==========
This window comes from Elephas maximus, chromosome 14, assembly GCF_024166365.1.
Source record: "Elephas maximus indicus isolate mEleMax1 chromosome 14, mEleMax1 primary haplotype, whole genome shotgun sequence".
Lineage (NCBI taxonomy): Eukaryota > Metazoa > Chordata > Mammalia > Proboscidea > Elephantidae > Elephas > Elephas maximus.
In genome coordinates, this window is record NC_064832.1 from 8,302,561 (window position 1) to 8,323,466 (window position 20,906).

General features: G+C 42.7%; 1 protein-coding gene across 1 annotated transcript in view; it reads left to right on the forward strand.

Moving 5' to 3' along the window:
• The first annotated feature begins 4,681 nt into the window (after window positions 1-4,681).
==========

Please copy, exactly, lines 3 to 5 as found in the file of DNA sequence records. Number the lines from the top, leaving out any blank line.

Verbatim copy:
Lineage (NCBI taxonomy): Eukaryota > Metazoa > Chordata > Mammalia > Proboscidea > Elephantidae > Elephas > Elephas maximus.
In genome coordinates, this window is record NC_064832.1 from 8,302,561 (window position 1) to 8,323,466 (window position 20,906).

General features: G+C 42.7%; 1 protein-coding gene across 1 annotated transcript in view; it reads left to right on the forward strand.